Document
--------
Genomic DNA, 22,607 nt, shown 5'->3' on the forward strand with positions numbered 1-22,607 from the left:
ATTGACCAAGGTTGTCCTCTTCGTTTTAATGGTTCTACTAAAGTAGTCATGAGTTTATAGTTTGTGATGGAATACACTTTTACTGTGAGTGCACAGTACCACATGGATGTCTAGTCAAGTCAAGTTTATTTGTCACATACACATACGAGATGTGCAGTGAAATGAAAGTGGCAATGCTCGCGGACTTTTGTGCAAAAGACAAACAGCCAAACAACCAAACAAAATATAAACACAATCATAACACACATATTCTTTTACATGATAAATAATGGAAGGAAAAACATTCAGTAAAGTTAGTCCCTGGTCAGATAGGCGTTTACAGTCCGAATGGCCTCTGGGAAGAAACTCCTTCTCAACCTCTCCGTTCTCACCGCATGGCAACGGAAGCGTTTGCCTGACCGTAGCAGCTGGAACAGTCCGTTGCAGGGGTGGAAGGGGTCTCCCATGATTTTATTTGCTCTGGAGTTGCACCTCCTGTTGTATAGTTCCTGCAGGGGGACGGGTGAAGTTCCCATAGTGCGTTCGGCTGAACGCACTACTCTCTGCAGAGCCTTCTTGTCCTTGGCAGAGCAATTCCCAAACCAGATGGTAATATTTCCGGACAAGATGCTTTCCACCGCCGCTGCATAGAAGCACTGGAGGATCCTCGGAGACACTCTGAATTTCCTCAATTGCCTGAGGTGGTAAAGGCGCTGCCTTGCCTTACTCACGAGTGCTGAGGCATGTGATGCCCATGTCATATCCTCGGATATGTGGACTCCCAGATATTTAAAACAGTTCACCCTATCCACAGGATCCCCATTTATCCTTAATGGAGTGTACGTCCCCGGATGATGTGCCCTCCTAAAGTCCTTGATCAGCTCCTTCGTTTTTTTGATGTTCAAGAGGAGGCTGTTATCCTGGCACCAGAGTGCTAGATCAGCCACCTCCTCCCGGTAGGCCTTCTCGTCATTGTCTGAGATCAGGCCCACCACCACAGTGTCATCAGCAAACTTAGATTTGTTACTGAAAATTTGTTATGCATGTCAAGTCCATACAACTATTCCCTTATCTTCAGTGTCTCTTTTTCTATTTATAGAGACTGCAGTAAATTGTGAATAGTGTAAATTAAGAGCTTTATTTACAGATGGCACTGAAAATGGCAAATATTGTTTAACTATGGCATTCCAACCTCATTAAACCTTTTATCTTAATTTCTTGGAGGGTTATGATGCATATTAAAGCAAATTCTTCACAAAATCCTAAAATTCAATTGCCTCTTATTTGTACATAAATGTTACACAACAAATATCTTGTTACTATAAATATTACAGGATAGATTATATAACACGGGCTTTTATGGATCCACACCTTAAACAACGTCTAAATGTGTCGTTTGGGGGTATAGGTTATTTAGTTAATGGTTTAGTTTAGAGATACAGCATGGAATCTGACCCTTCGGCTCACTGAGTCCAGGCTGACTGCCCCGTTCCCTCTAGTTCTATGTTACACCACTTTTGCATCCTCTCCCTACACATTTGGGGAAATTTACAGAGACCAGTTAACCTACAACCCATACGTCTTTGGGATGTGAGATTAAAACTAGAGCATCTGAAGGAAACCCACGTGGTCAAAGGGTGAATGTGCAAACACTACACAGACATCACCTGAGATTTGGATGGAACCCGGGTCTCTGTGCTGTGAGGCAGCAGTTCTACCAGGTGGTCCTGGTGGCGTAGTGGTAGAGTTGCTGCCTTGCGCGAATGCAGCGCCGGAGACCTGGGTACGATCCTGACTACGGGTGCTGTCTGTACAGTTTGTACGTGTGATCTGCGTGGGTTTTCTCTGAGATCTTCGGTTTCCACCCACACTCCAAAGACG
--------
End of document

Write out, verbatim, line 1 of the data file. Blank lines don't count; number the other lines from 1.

Genomic DNA, 22,607 nt, shown 5'->3' on the forward strand with positions numbered 1-22,607 from the left: